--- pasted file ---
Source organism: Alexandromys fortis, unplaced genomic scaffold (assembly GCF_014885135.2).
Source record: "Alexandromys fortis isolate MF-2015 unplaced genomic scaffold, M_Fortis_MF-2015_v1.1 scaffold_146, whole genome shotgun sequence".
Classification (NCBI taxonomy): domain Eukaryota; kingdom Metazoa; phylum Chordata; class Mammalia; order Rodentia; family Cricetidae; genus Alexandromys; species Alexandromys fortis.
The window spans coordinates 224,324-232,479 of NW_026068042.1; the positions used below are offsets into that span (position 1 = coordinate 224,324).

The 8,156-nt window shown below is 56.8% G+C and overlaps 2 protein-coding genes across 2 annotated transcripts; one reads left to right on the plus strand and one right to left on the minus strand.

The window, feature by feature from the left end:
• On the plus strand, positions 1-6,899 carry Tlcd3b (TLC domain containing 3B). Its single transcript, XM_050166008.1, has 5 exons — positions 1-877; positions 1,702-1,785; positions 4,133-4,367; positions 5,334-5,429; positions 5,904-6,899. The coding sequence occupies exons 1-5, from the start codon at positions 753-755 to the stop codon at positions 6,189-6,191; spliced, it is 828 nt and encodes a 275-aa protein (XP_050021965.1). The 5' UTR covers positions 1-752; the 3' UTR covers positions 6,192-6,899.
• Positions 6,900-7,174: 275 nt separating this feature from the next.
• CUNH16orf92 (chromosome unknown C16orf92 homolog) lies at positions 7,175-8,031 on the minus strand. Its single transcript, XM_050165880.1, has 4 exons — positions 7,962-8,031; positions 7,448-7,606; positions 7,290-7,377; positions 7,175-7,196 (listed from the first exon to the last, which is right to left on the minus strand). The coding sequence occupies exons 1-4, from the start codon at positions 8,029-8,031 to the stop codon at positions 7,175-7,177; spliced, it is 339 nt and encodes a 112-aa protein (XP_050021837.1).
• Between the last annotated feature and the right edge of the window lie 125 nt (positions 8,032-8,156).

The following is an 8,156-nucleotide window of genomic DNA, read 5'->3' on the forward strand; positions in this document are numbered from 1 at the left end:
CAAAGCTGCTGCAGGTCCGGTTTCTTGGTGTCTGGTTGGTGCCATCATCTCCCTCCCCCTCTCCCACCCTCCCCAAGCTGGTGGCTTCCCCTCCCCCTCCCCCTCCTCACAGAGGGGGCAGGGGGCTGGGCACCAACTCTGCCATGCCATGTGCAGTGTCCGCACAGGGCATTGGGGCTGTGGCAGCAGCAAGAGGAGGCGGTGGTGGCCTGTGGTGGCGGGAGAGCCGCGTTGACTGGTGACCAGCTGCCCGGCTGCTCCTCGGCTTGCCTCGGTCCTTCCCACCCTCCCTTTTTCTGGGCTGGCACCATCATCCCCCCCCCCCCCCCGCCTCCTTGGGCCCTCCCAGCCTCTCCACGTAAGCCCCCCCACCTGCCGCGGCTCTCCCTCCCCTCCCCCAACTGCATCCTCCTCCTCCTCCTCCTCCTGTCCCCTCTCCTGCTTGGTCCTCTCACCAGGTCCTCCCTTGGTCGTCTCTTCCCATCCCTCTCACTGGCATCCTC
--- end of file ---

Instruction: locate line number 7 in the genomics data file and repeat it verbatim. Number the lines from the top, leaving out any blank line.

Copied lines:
• On the plus strand, positions 1-6,899 carry Tlcd3b (TLC domain containing 3B). Its single transcript, XM_050166008.1, has 5 exons — positions 1-877; positions 1,702-1,785; positions 4,133-4,367; positions 5,334-5,429; positions 5,904-6,899. The coding sequence occupies exons 1-5, from the start codon at positions 753-755 to the stop codon at positions 6,189-6,191; spliced, it is 828 nt and encodes a 275-aa protein (XP_050021965.1). The 5' UTR covers positions 1-752; the 3' UTR covers positions 6,192-6,899.